In the workplace, as well as in the world we live in, the electric and magnetic fields are always present. They can have a natural (electrostatic charge, terrestrial magnetism) or artificial (electrical equipment or systems of distribution of electricity) origin. The industrial development and the use of advanced technology has, in recent years, produced a considerable increase of artificial electromagnetic fields. It is therefore necessary to study their effects and regulate their exposure to protect the health of workers and the general public.
Thanks to studies made by ICNIRP (International Commission on Non-Ionizing Radiation Protection) and based on the most authoritative scientific results in the world, it has been possible to elaborate of guidelines for the exposure to electromagnetic fields, in order to avoid damages to human health from electromagnetic pollution. The standard references for the workplace safety, 2004/40/EU, 2008/46/EC and the latest 2013/35/EU , provide rules for the exposure to electromagnetic fields in accordance with the ICNIRP guidelines.
One of the parameters to measure, according to the current regulations on the minimum health and safety requirements, regarding the exposure of workers, is the value of the contact current.
A device with the metallic casing, immersed in an electromagnetic field, can accumulate electric charges. . If you come into contact with this device without adequate protection, the electric charges accumulated by the device may discharge to the ground, flowing through the limbs and the body. In this case, the electrical charges on the device (which is immersed in the electric field), generate a current through the limbs and a contact current through the operator's body. Even an electric machinery not properly shielded (see also electromagnetic shielding) emits electromagnetic waves, so the contact whithout adeguate protection also produce the flowing of electromagnetic waves through the limbs and the body of the operator, generating a contact current.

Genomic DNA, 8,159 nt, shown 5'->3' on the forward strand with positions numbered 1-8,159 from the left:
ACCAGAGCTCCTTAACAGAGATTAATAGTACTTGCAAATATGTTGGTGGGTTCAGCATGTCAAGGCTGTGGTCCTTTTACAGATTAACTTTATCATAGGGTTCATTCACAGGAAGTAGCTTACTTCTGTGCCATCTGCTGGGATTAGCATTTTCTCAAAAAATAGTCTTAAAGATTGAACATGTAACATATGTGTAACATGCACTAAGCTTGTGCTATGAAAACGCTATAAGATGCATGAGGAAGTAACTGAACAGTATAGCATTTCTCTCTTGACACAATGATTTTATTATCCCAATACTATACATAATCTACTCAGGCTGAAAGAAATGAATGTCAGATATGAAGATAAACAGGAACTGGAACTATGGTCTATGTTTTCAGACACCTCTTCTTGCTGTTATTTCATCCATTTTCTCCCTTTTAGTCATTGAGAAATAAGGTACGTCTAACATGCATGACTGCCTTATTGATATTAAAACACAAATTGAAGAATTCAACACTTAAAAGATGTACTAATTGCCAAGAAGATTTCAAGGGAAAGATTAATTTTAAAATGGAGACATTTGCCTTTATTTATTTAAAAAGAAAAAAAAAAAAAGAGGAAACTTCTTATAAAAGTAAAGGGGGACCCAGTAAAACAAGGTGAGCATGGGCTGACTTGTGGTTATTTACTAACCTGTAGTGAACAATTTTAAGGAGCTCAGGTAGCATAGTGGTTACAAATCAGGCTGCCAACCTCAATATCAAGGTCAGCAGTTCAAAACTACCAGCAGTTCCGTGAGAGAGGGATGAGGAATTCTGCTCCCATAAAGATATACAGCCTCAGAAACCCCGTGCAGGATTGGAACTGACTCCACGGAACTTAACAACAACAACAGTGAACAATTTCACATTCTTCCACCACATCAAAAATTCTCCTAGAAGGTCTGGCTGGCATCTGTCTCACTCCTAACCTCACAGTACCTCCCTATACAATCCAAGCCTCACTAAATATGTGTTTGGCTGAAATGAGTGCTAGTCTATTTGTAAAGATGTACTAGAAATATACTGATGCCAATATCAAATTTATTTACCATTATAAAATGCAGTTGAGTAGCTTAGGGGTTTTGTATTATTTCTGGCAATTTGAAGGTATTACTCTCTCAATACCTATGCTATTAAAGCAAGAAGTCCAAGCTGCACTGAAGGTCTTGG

The department of research and development of MPB, to allow the measurement of the contact current and protect the worker exposed to risks, created the CCM (Contact Current Meter). Through using this meter you can, in total safety, find the value of the contact, a measure required by the 2013/35/EU regulations.
The CCM allows to me the value of the contact current in two modes:
The ground method follows the EN 50475 CENELEC (European Committee for Electrotechnical Standardization) standard. This states that, for the first measure, it is necessary to measure the contact current using the body simulator impedance and it is not possible to make a measurement with the direct contact of the human body.
The hand mode, after making sure that the level of the current is not dangerous, allows the measurement of the contact current through the interposition of the human body, and therefore through with the variable impedance of the operator who perform the measurement.
The measure that you can get with the CCM is the contact current value expressed in mA or a percentage of the value of the regulation for workers and general public.
With this meter you can easily check contact currents on industrial machinery that work in radio frequency ranges from 40 Hz to 110 MHz, always making sure to follow the rules of European security (see also safety at work).
For more information, please see the technical specifications.